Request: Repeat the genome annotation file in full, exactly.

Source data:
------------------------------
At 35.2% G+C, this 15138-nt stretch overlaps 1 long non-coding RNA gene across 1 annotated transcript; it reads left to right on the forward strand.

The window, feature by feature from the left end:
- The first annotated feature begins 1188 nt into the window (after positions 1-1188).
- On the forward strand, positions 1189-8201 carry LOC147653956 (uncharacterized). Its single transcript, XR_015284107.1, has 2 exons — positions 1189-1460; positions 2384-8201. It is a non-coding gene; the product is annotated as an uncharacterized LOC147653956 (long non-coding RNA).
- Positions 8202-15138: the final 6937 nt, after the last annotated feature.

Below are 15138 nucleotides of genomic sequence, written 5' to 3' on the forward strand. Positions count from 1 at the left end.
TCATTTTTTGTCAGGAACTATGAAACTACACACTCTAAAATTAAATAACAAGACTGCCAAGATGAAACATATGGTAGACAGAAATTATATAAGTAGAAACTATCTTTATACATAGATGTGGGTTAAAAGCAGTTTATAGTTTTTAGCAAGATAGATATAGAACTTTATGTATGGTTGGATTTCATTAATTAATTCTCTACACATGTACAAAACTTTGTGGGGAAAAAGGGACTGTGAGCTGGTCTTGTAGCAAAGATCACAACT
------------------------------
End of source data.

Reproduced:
At 35.2% G+C, this 15138-nt stretch overlaps 1 long non-coding RNA gene across 1 annotated transcript; it reads left to right on the forward strand.

The window, feature by feature from the left end:
- The first annotated feature begins 1188 nt into the window (after positions 1-1188).
- On the forward strand, positions 1189-8201 carry LOC147653956 (uncharacterized). Its single transcript, XR_015284107.1, has 2 exons — positions 1189-1460; positions 2384-8201. It is a non-coding gene; the product is annotated as an uncharacterized LOC147653956 (long non-coding RNA).
- Positions 8202-15138: the final 6937 nt, after the last annotated feature.

Below are 15138 nucleotides of genomic sequence, written 5' to 3' on the forward strand. Positions count from 1 at the left end.
TCATTTTTTGTCAGGAACTATGAAACTACACACTCTAAAATTAAATAACAAGACTGCCAAGATGAAACATATGGTAGACAGAAATTATATAAGTAGAAACTATCTTTATACATAGATGTGGGTTAAAAGCAGTTTATAGTTTTTAGCAAGATAGATATAGAACTTTATGTATGGTTGGATTTCATTAATTAATTCTCTACACATGTACAAAACTTTGTGGGGAAAAAGGGACTGTGAGCTGGTCTTGTAGCAAAGATCACAACT